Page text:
reply to post by pieleg
Although it is far from uncommon for governments to overstep their bounds in terms of civil liberties and freedoms of the people, unfortunately
sometimes it is a necessary evil.
Demonstrate the necessity of this "evil."
That is the problem with the entire premise of this argument. The justification for "why shouldn't parents be able to remove the foreskin of their
child" is "because I don't think they should." It's a subjective line of reasoning with little objective support (what little there is comes
into conflict with objective support for circumcision).
Even legal history is against this. Prohibition and Abortion were both spearheaded by groups that argued the laws would protect aspects of equality
and lead to overall sociological improvement. Both failed miserably - both in being enforced, and where it was enforced; the claimed benefits were
Once society can display the ability to look after their vulnerable members without abusing them then the people can reject government
involvement in the relationship between parent and child.
This is a sociological can of worms to establish as a government authority.
As a parent, you are responsible for proper nutrition of a child, correct? Failing to feed a child correctly negatively impacts their present
performance and their future performance (and possibly instills them with destructive eating habits). This establishes grounds for government
regulation regarding the meals parents can serve to children.
Of course - exactly what constitutes good nutrition is somewhat debated. Should anything not carrying a certified organic label be banned from a
child's food plate? Some prominent nutrition experts think so (and there are criticisms from other nutrition experts to this argument).
With improper meal choices, parents can increase the risks for a wide range of cardiac, respiratory, and immunological disorders by an order of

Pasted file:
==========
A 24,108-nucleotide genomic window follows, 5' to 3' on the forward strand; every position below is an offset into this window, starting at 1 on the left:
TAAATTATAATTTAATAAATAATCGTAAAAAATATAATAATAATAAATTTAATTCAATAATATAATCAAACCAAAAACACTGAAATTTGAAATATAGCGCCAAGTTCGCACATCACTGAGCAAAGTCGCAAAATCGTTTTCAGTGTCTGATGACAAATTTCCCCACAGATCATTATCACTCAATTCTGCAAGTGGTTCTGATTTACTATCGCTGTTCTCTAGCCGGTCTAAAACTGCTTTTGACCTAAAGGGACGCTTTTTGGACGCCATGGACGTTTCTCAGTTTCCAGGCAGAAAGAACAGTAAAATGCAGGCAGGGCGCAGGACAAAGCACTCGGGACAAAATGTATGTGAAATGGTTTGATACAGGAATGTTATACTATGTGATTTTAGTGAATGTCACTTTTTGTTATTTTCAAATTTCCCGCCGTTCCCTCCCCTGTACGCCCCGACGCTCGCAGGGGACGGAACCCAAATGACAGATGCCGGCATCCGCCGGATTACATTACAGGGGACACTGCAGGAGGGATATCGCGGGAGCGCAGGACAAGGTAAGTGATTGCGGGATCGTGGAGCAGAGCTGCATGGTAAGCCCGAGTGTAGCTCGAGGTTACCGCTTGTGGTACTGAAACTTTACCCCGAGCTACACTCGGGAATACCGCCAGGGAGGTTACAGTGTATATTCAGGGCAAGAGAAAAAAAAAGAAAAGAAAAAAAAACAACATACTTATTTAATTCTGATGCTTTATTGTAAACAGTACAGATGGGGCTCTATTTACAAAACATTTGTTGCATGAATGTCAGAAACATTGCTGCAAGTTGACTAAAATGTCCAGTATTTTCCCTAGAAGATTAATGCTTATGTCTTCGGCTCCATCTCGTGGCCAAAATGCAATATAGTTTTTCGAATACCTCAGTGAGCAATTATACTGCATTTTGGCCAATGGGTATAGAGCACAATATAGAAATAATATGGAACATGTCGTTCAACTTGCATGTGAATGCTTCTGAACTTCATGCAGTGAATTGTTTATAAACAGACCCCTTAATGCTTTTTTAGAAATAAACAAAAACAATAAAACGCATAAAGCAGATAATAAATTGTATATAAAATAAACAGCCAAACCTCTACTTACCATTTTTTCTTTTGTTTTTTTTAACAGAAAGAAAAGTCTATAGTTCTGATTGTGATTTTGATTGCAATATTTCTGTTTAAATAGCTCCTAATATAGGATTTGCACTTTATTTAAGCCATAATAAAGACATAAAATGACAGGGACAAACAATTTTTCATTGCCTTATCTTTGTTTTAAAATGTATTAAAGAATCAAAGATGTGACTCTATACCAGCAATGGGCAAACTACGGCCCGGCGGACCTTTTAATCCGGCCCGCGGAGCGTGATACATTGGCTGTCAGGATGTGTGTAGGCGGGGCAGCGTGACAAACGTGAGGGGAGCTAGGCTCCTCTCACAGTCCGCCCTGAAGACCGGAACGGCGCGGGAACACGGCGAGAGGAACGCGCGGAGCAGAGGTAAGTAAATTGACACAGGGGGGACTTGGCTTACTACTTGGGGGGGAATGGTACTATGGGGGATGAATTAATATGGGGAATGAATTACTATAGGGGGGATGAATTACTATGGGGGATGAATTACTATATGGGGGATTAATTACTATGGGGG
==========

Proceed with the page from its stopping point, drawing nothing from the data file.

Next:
magnitude or more.
And what is to be said of the many working men out there who are preyed upon by their wives - cooking unhealthy meals and literally pinning them to
their recliners after work (when proper meals would offer them increased energy levels, better alertness, and keener performance overall)? Should
someone not take up defense of this group that is unable to adequately defend itself?
It was this same line of logic that led to the banning of abortion. "Who is going to protect the unborn people?"
The problem is that a fetus, baby, and even young children - are not "people." We may look upon them as people because of the potential to
become a person
- but we do not actually see a person before us when we address them in the present. We defer behavior of the child to the
parents. We defer the wealth of a child to the parents. For many years after birth - we still treat a child as an extension of their parents.
Parents make many arbitrary decisions on behalf of a child. While a child has its own internal biases due to genetics and sex; the parents literally
make choices based on who they want to see that child become. Similarly, society looks this way upon children. We do not often blame a child for
unwarranted violence toward others (as we would an adult). We attempt to instill within them a sense of morality based upon the type of individual we
would prefer to interact with.
This is the entire sociological and legal concept behind adulthood. Criminal behavior in a child ("breaking the rules") is quite universally seen
as a need to further shape that child's behavior away from such tendencies. Criminal behavior in an adult is seen as grounds to remove that
individual from society - via confinement, exile, or execution.
We recognize that, at some point, our neurology becomes far less plastic; no longer responding as well to the views of others. We become our own
individuals, far more set in our tendencies than even just a few years ago. Yet, even that individuality is something of an illusion. We were
largely influenced by the world around us. Our parents (both in nurture and genetics) were responsible for stimulating our development. Society also
played a role in stimulating the development into a form that would eventually gain an awareness that solidified its identity.
But that identity is much the product of other factors well beyond that individual's control. The idea of a self-made personality is a fallacy.